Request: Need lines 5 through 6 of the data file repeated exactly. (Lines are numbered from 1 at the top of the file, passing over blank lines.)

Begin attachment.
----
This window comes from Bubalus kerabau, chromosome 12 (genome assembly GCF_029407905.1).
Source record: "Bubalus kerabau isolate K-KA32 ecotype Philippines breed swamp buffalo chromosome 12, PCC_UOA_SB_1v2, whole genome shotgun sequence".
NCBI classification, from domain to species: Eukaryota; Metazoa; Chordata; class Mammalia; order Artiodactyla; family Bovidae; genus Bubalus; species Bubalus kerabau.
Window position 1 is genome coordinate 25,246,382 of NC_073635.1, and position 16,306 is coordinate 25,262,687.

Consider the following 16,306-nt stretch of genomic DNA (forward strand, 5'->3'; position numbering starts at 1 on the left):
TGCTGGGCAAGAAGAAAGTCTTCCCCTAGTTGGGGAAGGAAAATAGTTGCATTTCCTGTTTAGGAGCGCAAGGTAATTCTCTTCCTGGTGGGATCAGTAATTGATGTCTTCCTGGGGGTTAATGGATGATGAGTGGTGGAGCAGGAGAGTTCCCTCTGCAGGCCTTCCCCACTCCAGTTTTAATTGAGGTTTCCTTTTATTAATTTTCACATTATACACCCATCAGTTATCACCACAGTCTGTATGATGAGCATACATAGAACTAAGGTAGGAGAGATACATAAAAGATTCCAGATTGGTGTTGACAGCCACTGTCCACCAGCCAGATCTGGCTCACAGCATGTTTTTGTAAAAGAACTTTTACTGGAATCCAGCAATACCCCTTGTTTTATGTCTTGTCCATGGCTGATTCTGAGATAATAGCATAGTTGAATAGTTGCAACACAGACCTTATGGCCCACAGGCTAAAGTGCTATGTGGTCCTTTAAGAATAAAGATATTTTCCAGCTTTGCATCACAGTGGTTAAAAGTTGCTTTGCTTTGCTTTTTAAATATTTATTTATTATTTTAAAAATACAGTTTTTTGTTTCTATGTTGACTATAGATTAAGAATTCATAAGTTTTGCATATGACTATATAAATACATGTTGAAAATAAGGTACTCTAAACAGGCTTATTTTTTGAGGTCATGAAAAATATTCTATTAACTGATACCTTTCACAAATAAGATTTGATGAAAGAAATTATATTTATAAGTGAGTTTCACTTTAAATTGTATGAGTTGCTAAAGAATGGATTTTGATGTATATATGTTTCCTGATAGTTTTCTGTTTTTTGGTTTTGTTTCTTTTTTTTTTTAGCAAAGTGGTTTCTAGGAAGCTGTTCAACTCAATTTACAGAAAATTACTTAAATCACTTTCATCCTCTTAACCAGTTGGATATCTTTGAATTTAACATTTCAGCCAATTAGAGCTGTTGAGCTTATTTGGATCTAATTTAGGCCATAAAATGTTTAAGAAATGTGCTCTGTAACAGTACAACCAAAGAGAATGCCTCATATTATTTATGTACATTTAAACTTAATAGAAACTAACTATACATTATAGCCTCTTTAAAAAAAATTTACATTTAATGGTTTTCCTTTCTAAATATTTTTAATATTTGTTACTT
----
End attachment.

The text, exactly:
Consider the following 16,306-nt stretch of genomic DNA (forward strand, 5'->3'; position numbering starts at 1 on the left):
TGCTGGGCAAGAAGAAAGTCTTCCCCTAGTTGGGGAAGGAAAATAGTTGCATTTCCTGTTTAGGAGCGCAAGGTAATTCTCTTCCTGGTGGGATCAGTAATTGATGTCTTCCTGGGGGTTAATGGATGATGAGTGGTGGAGCAGGAGAGTTCCCTCTGCAGGCCTTCCCCACTCCAGTTTTAATTGAGGTTTCCTTTTATTAATTTTCACATTATACACCCATCAGTTATCACCACAGTCTGTATGATGAGCATACATAGAACTAAGGTAGGAGAGATACATAAAAGATTCCAGATTGGTGTTGACAGCCACTGTCCACCAGCCAGATCTGGCTCACAGCATGTTTTTGTAAAAGAACTTTTACTGGAATCCAGCAATACCCCTTGTTTTATGTCTTGTCCATGGCTGATTCTGAGATAATAGCATAGTTGAATAGTTGCAACACAGACCTTATGGCCCACAGGCTAAAGTGCTATGTGGTCCTTTAAGAATAAAGATATTTTCCAGCTTTGCATCACAGTGGTTAAAAGTTGCTTTGCTTTGCTTTTTAAATATTTATTTATTATTTTAAAAATACAGTTTTTTGTTTCTATGTTGACTATAGATTAAGAATTCATAAGTTTTGCATATGACTATATAAATACATGTTGAAAATAAGGTACTCTAAACAGGCTTATTTTTTGAGGTCATGAAAAATATTCTATTAACTGATACCTTTCACAAATAAGATTTGATGAAAGAAATTATATTTATAAGTGAGTTTCACTTTAAATTGTATGAGTTGCTAAAGAATGGATTTTGATGTATATATGTTTCCTGATAGTTTTCTGTTTTTTGGTTTTGTTTCTTTTTTTTTTTAGCAAAGTGGTTTCTAGGAAGCTGTTCAACTCAATTTACAGAAAATTACTTAAATCACTTTCATCCTCTTAACCAGTTGGATATCTTTGAATTTAACATTTCAGCCAATTAGAGCTGTTGAGCTTATTTGGATCTAATTTAGGCCATAAAATGTTTAAGAAATGTGCTCTGTAACAGTACAACCAAAGAGAATGCCTCATATTATTTATGTACATTTAAACTTAATAGAAACTAACTATACATTATAGCCTCTTTAAAAAAAATTTACATTTAATGGTTTTCCTTTCTAAATATTTTTAATATTTGTTACTT